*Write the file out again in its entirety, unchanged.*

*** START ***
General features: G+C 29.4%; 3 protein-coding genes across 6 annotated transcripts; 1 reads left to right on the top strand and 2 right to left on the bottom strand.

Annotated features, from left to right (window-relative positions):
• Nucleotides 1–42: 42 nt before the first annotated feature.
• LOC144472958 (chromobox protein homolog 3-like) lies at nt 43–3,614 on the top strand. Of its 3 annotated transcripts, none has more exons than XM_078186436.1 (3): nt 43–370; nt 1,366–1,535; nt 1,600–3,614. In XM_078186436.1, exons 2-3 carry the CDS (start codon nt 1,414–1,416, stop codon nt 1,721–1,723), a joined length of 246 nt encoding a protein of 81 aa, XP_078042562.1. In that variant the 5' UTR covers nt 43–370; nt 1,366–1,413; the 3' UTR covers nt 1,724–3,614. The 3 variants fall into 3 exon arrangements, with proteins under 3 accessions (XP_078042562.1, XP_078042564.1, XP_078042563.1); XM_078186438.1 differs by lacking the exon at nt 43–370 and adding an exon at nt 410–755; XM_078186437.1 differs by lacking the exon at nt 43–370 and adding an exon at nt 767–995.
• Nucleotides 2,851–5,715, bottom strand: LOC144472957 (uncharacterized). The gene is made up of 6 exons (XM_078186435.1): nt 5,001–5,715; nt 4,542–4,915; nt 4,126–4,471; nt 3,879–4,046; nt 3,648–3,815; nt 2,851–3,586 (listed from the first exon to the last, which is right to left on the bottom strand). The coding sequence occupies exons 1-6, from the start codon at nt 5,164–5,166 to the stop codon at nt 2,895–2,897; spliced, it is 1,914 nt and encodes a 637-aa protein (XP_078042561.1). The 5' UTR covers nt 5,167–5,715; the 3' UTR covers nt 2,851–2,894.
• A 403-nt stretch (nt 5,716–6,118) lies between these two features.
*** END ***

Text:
General features: G+C 29.4%; 3 protein-coding genes across 6 annotated transcripts; 1 reads left to right on the top strand and 2 right to left on the bottom strand.

Annotated features, from left to right (window-relative positions):
• Nucleotides 1–42: 42 nt before the first annotated feature.
• LOC144472958 (chromobox protein homolog 3-like) lies at nt 43–3,614 on the top strand. Of its 3 annotated transcripts, none has more exons than XM_078186436.1 (3): nt 43–370; nt 1,366–1,535; nt 1,600–3,614. In XM_078186436.1, exons 2-3 carry the CDS (start codon nt 1,414–1,416, stop codon nt 1,721–1,723), a joined length of 246 nt encoding a protein of 81 aa, XP_078042562.1. In that variant the 5' UTR covers nt 43–370; nt 1,366–1,413; the 3' UTR covers nt 1,724–3,614. The 3 variants fall into 3 exon arrangements, with proteins under 3 accessions (XP_078042562.1, XP_078042564.1, XP_078042563.1); XM_078186438.1 differs by lacking the exon at nt 43–370 and adding an exon at nt 410–755; XM_078186437.1 differs by lacking the exon at nt 43–370 and adding an exon at nt 767–995.
• Nucleotides 2,851–5,715, bottom strand: LOC144472957 (uncharacterized). The gene is made up of 6 exons (XM_078186435.1): nt 5,001–5,715; nt 4,542–4,915; nt 4,126–4,471; nt 3,879–4,046; nt 3,648–3,815; nt 2,851–3,586 (listed from the first exon to the last, which is right to left on the bottom strand). The coding sequence occupies exons 1-6, from the start codon at nt 5,164–5,166 to the stop codon at nt 2,895–2,897; spliced, it is 1,914 nt and encodes a 637-aa protein (XP_078042561.1). The 5' UTR covers nt 5,167–5,715; the 3' UTR covers nt 2,851–2,894.
• A 403-nt stretch (nt 5,716–6,118) lies between these two features.